Monday, November 2, 2009

Observe the Bird

All I remembered was the first two lines of this poem written by Emily Dickinson. I studied this poem in English Literature class during secondary school. But forgotten a lot on how to interpret poems so I did a little research on it to share it with you. I remembered it was always fascinating how we unravel the thoughts and the intentions of the poet. Read this little poem and see how you feel about it ,then have a look at the links at the end to help you interpret poems if you like.

A bird came down the walk:
He did not know I saw;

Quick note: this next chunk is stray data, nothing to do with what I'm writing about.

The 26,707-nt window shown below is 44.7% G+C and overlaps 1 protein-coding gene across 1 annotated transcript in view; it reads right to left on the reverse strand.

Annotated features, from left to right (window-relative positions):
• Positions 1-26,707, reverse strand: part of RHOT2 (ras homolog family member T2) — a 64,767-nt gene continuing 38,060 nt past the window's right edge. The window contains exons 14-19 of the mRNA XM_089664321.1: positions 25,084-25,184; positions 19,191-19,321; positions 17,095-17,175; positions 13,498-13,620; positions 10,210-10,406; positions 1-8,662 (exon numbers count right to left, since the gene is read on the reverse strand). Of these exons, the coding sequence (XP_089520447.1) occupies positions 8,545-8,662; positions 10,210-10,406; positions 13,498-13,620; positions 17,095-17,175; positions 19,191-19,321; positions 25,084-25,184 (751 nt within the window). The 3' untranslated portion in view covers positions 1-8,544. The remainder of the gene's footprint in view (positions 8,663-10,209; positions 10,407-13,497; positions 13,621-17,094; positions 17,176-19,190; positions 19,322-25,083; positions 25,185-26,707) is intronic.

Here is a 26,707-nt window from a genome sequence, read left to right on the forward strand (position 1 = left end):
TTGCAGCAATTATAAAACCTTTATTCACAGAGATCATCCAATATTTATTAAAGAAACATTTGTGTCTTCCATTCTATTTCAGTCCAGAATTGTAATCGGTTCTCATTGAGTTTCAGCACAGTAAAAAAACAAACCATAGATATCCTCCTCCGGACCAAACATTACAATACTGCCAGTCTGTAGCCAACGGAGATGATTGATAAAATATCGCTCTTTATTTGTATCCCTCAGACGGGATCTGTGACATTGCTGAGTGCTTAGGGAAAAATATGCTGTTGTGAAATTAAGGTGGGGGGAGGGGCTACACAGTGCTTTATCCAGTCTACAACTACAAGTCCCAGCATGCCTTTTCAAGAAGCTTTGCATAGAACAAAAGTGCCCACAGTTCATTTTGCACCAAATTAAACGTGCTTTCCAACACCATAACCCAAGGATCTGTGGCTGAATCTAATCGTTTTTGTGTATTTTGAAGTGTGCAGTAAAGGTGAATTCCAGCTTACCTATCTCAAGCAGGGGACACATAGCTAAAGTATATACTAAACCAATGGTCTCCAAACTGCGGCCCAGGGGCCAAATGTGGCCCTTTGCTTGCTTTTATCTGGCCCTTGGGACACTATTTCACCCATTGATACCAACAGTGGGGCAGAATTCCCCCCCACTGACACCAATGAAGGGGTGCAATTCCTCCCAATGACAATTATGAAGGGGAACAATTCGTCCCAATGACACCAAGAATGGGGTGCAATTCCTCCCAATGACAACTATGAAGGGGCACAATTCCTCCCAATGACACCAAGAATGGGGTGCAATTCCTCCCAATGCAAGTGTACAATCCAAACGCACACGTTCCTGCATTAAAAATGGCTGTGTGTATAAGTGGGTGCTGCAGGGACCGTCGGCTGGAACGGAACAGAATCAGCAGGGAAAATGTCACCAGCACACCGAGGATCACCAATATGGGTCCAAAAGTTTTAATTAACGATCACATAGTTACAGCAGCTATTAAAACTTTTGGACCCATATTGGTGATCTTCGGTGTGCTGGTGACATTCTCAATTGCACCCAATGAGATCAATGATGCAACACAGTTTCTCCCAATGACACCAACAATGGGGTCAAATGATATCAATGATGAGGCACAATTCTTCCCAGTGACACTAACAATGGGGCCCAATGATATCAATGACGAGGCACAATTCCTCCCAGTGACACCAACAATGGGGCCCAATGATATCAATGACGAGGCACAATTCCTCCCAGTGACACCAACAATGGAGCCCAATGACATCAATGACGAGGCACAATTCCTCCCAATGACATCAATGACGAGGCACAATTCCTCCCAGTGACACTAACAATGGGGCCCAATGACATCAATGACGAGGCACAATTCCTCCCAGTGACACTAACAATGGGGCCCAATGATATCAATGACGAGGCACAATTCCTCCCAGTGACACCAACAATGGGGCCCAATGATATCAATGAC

He bit an angle-worm in halves
And ate the fellow, raw.

And then he drank a dew
From a convenient grass,
And then hopped sidewise to the wall
To let a beetle pass.

He glanced with rapid eyes
That hurried all abroad,--
They looked like frightened beads, I thought;
He stirred his velvet head

Like one in danger; cautious,
I offered him a crumb,
And he unrolled his feathers
And rowed him softer home

Than oars divide the ocean,
Too silver for a seam,
Or butterflies, off banks of noon,
Leap, splashless, as they swim.

1.Analyzing Poem Tips
2.Interpreting Poetry
3.Poetic Styles

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